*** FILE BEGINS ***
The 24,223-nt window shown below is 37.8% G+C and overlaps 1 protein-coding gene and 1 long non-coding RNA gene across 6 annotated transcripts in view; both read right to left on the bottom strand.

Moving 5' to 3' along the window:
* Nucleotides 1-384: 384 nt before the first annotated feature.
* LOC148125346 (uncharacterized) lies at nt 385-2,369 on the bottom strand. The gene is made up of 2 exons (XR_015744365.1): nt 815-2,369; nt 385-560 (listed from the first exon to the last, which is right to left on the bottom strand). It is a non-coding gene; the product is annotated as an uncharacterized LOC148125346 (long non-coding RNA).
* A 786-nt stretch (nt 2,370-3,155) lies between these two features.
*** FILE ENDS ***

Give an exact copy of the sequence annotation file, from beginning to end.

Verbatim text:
The 24,223-nt window shown below is 37.8% G+C and overlaps 1 protein-coding gene and 1 long non-coding RNA gene across 6 annotated transcripts in view; both read right to left on the bottom strand.

Moving 5' to 3' along the window:
* Nucleotides 1-384: 384 nt before the first annotated feature.
* LOC148125346 (uncharacterized) lies at nt 385-2,369 on the bottom strand. The gene is made up of 2 exons (XR_015744365.1): nt 815-2,369; nt 385-560 (listed from the first exon to the last, which is right to left on the bottom strand). It is a non-coding gene; the product is annotated as an uncharacterized LOC148125346 (long non-coding RNA).
* A 786-nt stretch (nt 2,370-3,155) lies between these two features.